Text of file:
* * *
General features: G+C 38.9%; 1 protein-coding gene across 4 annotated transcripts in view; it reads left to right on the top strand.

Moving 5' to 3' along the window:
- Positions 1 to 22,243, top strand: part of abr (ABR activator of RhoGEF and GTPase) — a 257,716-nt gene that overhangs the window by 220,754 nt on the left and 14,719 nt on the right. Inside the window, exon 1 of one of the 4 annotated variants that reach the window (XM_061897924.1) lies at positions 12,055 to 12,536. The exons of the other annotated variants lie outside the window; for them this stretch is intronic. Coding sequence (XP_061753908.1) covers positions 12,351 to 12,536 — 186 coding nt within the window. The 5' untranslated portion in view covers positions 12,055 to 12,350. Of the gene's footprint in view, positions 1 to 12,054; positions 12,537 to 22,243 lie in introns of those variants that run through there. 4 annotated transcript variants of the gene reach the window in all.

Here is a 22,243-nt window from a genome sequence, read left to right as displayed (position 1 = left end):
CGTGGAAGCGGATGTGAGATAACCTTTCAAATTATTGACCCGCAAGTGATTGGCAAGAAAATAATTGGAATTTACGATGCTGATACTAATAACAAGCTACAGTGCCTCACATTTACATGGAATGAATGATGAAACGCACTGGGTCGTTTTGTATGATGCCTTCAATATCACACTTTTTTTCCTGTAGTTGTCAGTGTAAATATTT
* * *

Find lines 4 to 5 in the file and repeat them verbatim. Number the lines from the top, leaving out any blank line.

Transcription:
Here is a 22,243-nt window from a genome sequence, read left to right as displayed (position 1 = left end):
CGTGGAAGCGGATGTGAGATAACCTTTCAAATTATTGACCCGCAAGTGATTGGCAAGAAAATAATTGGAATTTACGATGCTGATACTAATAACAAGCTACAGTGCCTCACATTTACATGGAATGAATGATGAAACGCACTGGGTCGTTTTGTATGATGCCTTCAATATCACACTTTTTTTCCTGTAGTTGTCAGTGTAAATATTT